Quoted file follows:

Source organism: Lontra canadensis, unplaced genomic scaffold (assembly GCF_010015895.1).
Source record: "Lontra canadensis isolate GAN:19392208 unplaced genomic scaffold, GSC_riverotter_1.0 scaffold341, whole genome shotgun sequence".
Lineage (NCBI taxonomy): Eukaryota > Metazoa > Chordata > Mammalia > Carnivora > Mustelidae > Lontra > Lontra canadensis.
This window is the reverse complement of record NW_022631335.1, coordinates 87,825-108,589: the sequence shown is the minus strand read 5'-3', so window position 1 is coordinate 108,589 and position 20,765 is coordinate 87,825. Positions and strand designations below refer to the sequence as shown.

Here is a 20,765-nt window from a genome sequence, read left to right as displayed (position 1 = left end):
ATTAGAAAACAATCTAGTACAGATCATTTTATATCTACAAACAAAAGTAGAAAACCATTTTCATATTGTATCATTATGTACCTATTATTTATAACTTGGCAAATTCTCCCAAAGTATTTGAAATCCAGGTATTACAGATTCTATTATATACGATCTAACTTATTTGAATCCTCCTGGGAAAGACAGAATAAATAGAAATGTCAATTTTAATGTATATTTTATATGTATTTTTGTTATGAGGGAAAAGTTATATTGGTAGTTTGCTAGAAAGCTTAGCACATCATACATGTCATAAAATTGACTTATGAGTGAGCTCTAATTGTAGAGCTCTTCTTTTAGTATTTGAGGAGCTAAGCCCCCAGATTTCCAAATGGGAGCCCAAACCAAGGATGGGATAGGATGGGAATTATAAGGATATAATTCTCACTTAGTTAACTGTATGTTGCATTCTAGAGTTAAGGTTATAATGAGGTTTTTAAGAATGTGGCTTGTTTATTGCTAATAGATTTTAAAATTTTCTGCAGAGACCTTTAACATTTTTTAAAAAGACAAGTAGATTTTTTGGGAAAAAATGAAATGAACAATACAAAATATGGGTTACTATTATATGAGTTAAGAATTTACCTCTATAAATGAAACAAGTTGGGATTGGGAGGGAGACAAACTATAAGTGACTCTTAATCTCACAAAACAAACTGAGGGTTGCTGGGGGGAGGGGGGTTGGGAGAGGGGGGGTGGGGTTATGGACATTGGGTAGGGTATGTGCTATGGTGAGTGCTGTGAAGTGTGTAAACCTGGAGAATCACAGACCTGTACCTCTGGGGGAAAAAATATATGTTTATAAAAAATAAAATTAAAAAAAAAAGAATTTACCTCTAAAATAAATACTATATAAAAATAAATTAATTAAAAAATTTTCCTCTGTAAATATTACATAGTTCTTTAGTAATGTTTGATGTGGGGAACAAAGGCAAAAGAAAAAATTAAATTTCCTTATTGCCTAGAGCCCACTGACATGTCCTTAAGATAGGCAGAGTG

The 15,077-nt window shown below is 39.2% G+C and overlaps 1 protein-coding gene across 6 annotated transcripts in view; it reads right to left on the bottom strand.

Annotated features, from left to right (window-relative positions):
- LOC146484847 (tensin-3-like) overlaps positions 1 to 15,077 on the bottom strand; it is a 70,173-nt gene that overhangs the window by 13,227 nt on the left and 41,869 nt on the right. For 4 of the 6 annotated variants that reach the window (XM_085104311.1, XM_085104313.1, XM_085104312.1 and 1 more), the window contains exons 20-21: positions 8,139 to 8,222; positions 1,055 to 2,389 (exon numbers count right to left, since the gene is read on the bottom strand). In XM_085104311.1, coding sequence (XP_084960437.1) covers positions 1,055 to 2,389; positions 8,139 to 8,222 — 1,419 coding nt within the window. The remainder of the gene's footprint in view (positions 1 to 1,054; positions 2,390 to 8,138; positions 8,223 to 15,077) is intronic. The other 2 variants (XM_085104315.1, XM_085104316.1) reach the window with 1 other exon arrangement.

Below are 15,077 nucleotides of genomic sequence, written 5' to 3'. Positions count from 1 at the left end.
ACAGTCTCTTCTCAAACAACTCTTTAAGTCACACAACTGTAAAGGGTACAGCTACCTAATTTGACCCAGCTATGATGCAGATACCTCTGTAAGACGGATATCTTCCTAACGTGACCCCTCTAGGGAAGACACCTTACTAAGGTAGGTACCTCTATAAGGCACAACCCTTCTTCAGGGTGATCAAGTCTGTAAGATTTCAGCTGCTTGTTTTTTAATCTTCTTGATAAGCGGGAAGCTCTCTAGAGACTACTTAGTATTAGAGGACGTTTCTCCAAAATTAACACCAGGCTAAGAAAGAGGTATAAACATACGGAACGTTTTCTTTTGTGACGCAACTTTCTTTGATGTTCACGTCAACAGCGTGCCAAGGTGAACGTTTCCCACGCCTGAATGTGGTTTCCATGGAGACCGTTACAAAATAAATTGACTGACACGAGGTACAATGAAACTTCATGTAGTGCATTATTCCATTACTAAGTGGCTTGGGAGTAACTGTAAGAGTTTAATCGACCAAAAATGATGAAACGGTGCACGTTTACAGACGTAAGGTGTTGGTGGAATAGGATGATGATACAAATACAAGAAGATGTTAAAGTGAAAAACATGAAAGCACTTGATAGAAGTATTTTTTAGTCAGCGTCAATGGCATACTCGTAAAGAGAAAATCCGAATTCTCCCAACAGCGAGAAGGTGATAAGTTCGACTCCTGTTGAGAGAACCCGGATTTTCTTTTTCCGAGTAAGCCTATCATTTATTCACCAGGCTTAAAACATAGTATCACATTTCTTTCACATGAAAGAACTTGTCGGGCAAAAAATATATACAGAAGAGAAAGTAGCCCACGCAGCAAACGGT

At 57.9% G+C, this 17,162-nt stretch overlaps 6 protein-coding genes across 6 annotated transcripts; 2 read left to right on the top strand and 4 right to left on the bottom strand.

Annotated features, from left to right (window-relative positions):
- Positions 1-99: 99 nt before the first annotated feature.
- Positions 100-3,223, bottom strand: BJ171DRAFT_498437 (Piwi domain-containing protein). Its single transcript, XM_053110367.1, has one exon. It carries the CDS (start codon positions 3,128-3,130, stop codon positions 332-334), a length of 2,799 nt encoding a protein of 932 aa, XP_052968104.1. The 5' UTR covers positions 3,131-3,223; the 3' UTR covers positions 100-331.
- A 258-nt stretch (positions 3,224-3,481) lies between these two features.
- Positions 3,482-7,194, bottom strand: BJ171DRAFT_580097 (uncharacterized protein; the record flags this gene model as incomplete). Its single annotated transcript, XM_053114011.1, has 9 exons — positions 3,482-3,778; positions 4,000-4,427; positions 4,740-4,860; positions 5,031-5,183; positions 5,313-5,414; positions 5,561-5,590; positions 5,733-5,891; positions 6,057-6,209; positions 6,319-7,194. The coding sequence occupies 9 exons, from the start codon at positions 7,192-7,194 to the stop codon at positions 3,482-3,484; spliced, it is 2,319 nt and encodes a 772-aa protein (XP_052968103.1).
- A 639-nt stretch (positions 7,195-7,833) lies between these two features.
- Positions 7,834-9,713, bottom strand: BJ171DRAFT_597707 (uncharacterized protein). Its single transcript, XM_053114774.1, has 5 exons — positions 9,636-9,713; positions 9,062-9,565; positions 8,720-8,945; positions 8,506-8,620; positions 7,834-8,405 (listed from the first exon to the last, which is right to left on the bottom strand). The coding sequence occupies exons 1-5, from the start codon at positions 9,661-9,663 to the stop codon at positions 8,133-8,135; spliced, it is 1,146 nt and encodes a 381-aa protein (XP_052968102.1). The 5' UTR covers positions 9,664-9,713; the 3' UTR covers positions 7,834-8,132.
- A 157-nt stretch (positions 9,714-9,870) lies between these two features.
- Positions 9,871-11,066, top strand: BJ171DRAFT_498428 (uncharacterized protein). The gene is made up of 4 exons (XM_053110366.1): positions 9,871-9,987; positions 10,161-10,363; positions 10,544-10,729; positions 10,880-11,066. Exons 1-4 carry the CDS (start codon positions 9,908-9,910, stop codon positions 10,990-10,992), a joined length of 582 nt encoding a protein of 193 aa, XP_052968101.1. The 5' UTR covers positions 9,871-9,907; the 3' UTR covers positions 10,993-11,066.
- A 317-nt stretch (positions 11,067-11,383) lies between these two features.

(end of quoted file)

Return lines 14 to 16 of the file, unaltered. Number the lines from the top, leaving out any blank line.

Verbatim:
- Positions 1-99: 99 nt before the first annotated feature.
- Positions 100-3,223, bottom strand: BJ171DRAFT_498437 (Piwi domain-containing protein). Its single transcript, XM_053110367.1, has one exon. It carries the CDS (start codon positions 3,128-3,130, stop codon positions 332-334), a length of 2,799 nt encoding a protein of 932 aa, XP_052968104.1. The 5' UTR covers positions 3,131-3,223; the 3' UTR covers positions 100-331.
- A 258-nt stretch (positions 3,224-3,481) lies between these two features.